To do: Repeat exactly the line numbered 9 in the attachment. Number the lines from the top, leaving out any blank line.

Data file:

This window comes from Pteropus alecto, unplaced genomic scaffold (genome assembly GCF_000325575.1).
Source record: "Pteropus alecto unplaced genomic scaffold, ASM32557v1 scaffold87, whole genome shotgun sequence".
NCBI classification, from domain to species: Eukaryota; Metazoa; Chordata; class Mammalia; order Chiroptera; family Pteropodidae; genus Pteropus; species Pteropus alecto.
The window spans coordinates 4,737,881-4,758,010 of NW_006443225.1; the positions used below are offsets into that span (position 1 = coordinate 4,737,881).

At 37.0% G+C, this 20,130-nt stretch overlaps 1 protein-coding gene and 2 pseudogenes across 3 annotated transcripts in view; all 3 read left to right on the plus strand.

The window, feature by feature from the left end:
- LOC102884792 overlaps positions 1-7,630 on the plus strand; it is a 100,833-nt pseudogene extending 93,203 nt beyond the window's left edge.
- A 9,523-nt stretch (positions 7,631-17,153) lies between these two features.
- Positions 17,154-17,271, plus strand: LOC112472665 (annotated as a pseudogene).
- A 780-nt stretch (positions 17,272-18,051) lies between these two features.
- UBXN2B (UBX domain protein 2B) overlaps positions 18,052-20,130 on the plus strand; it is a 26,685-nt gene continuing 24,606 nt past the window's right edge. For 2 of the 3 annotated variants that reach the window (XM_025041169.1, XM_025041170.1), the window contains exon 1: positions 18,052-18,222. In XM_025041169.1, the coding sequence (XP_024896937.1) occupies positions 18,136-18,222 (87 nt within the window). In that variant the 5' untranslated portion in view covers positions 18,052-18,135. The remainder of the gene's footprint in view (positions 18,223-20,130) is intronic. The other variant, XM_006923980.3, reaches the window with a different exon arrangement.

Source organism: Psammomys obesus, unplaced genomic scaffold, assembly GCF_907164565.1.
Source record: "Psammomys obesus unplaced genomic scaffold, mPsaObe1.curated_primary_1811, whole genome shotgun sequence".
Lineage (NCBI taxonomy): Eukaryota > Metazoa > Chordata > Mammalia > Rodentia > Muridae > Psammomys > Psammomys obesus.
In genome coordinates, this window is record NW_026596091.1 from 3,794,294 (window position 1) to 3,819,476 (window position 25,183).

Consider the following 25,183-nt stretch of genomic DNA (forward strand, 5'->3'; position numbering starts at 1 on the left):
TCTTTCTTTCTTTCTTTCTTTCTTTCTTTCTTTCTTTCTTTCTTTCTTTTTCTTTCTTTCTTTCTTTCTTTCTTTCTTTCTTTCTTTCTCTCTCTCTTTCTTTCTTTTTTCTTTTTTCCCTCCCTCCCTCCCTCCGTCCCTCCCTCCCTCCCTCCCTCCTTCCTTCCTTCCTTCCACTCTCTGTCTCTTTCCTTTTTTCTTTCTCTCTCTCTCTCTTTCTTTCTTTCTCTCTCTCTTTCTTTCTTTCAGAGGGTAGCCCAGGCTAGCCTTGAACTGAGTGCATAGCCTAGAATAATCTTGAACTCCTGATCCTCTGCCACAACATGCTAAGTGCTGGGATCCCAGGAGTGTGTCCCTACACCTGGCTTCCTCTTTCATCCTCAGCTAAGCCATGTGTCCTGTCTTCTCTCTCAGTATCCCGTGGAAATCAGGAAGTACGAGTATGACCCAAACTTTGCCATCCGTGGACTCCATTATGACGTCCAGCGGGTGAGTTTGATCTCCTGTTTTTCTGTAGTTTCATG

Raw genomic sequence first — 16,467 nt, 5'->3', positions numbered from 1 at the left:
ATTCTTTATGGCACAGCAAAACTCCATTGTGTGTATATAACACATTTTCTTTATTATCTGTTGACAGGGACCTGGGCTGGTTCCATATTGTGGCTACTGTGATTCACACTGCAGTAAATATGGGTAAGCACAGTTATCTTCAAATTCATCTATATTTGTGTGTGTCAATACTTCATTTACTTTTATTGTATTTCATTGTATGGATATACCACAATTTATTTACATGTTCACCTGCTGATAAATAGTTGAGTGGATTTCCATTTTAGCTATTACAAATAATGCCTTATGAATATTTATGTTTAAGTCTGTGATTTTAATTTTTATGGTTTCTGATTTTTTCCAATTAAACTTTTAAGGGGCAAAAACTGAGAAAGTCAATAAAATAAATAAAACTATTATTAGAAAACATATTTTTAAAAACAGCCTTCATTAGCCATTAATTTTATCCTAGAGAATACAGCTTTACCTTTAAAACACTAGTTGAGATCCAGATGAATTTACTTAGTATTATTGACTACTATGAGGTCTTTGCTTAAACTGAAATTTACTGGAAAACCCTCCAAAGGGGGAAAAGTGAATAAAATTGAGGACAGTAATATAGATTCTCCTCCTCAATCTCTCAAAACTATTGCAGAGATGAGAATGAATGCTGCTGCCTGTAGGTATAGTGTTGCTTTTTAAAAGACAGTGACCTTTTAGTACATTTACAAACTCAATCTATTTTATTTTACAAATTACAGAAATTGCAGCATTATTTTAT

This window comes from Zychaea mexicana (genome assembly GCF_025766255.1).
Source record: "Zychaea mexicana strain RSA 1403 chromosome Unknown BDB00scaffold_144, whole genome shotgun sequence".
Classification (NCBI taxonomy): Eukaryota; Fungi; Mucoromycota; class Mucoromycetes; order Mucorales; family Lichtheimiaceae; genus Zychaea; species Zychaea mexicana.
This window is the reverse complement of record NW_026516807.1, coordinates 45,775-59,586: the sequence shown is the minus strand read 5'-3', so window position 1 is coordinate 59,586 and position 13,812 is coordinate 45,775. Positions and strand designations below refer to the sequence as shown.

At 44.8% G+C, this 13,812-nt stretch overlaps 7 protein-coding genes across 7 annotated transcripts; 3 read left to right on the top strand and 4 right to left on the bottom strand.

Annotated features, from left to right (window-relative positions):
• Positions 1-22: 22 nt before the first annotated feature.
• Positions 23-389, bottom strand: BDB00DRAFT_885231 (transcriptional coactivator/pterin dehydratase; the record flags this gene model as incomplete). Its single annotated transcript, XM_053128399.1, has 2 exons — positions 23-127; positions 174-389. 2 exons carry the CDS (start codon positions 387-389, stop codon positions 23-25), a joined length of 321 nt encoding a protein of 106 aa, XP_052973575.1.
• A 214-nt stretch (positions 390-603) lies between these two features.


- Positions 17,154-17,271, plus strand: LOC112472665 (annotated as a pseudogene).